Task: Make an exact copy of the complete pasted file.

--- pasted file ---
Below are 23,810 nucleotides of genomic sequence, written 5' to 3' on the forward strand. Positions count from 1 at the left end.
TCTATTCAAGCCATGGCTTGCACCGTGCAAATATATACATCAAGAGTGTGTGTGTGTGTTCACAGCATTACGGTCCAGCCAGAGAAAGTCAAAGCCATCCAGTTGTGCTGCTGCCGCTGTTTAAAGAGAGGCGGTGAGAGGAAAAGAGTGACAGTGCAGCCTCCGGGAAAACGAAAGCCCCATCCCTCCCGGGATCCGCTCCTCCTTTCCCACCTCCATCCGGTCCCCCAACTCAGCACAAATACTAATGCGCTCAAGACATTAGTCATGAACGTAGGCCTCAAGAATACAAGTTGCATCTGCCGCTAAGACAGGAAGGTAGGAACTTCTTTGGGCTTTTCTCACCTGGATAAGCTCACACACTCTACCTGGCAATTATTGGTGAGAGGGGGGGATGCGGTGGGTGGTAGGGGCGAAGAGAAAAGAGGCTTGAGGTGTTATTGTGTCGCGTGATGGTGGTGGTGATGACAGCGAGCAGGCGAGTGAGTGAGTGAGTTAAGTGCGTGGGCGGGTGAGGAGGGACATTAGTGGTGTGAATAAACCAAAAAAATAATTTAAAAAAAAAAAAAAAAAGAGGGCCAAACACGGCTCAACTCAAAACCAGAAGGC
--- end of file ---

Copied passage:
Below are 23,810 nucleotides of genomic sequence, written 5' to 3' on the forward strand. Positions count from 1 at the left end.
TCTATTCAAGCCATGGCTTGCACCGTGCAAATATATACATCAAGAGTGTGTGTGTGTGTTCACAGCATTACGGTCCAGCCAGAGAAAGTCAAAGCCATCCAGTTGTGCTGCTGCCGCTGTTTAAAGAGAGGCGGTGAGAGGAAAAGAGTGACAGTGCAGCCTCCGGGAAAACGAAAGCCCCATCCCTCCCGGGATCCGCTCCTCCTTTCCCACCTCCATCCGGTCCCCCAACTCAGCACAAATACTAATGCGCTCAAGACATTAGTCATGAACGTAGGCCTCAAGAATACAAGTTGCATCTGCCGCTAAGACAGGAAGGTAGGAACTTCTTTGGGCTTTTCTCACCTGGATAAGCTCACACACTCTACCTGGCAATTATTGGTGAGAGGGGGGGATGCGGTGGGTGGTAGGGGCGAAGAGAAAAGAGGCTTGAGGTGTTATTGTGTCGCGTGATGGTGGTGGTGATGACAGCGAGCAGGCGAGTGAGTGAGTGAGTTAAGTGCGTGGGCGGGTGAGGAGGGACATTAGTGGTGTGAATAAACCAAAAAAATAATTTAAAAAAAAAAAAAAAAAGAGGGCCAAACACGGCTCAACTCAAAACCAGAAGGC